Hemmorhagic Shock: Effects of Dopamine on the Diaphragm

Bibliography

Name: Janet Pierce

Rank: CAPT, USNR

Organization: University of Kansas

Performance Site: University of Kansas Medical Center, Kansas City, KS 66160

Year Published: 2005

Abstract Status: Final

Abstract

Fluid resuscitation strategies for the military are based on the principles of the Advanced Trauma Support Life (ATLS) course. Thus, military personnel treat hemorrhagic shock in the field and hospitals with fluid resuscitation using Lactated Ringer's (LR) and Hespan. The objective of these fluids is to normalize hemodynamic parameters 3,4 Aubier 5 suggested respiratory failure and severe hypoxemia occur during hemorrhagic shock before circulatory collapse. There are no published studies investigating dopamine and diaphragm function following hemorrhagic shock. Using an in-vivo rat model, we obtained pilot data indicating diaphragmatic function is decreased following hemorrhagic shock. Infusion of dopamine improved diaphragm performance and reduced diaphragm cells from undergoing apoptosis. These effects of dopamine may be a result of dopamine increasing diaphragm blood flow, dopamine binding to beta-2 adrenoceptors and/or dopamine scavenging free radicals. The latter two effects attenuate apoptosis. The goal of this project is to delineate the physiologic and molecular changes in the diaphragm following hemorrhagic shock and the effects of different fluid resuscitation strategies, particularly dopamine. tAnesthetized adult male rats will be bled via the carotid artery to produce a mean arterial blood pressure of approximately 70 mm Hg which will be maintained for 60 minutes. Fluid resuscitation will then be initiated after 60 minutes using each of the following: LR, Hextend, blood (autotransfusion) or dopamine (10 ┬╡g/kg/min) with LR or Hextend or blood. Throughout the experiment, diaphragm shortening, blood pressure, heart rate, and respiratory rate will be recorded. In addition, fluorescent microspheres will be injected for measurement of cardiac output and diaphragm blood flow. Blood samples will be obtained for arterial blood gas analysis. At the end of each treatment, the diaphragm will be removed and processed for fluorescent microspheres and apoptosis. This study will advance our understanding of hemorrhagic shock and the effects of dopamine on diaphragm function.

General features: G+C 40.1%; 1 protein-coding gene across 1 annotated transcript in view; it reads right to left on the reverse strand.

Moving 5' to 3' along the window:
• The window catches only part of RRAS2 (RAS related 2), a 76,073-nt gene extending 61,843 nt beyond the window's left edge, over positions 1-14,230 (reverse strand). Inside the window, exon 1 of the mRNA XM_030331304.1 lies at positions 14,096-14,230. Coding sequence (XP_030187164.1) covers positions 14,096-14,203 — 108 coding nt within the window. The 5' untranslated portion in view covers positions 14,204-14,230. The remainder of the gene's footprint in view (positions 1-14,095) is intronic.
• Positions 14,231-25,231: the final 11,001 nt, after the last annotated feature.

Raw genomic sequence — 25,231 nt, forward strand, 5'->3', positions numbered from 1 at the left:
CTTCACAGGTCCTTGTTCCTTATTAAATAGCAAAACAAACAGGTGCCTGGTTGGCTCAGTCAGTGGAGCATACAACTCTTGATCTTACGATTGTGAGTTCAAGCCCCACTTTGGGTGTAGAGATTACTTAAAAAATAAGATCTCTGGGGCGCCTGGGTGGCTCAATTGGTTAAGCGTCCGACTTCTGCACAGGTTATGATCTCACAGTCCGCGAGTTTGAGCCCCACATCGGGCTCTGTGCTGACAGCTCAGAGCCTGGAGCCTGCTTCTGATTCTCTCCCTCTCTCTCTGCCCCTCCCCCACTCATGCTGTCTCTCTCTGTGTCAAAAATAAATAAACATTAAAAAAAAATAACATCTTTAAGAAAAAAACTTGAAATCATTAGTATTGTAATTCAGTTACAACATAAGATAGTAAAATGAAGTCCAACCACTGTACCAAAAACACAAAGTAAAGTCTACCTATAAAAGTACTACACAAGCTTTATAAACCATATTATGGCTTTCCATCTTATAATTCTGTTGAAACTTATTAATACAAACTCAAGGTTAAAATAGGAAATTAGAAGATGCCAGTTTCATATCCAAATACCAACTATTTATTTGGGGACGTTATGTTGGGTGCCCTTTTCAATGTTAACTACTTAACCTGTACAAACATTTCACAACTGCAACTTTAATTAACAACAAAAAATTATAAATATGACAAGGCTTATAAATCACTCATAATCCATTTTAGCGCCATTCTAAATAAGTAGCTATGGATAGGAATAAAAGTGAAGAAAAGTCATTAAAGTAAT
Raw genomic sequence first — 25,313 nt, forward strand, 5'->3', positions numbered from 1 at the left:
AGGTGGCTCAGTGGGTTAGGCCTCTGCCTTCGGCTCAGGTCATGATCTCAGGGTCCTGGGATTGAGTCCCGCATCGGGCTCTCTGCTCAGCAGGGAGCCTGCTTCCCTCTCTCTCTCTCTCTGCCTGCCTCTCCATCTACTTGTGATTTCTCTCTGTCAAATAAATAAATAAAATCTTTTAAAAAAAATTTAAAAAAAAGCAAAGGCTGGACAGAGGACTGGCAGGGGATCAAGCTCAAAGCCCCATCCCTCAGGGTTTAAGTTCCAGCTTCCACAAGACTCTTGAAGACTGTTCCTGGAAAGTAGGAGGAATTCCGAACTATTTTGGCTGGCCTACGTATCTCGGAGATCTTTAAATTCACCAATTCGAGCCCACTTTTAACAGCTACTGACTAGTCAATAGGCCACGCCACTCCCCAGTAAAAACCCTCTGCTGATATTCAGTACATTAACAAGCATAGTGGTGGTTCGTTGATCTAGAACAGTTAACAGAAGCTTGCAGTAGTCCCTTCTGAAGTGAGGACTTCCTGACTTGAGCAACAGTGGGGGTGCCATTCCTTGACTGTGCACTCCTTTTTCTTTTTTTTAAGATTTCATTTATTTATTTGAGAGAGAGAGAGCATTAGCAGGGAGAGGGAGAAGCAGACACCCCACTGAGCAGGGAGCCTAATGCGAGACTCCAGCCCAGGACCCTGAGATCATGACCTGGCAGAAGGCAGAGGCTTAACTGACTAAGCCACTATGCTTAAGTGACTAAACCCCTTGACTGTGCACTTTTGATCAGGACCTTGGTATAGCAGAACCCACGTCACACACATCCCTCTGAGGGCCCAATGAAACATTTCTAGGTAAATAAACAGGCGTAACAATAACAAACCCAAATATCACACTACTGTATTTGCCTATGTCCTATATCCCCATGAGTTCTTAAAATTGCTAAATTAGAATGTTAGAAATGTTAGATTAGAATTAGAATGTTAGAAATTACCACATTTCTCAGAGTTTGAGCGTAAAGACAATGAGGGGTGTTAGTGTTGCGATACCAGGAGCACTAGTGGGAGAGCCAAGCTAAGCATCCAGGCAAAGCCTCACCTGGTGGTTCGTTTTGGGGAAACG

Final report is available on NTRL: https://ntrl.ntis.gov/NTRL/dashboard/searchResults/titleDetail/PB2011108215.xhtml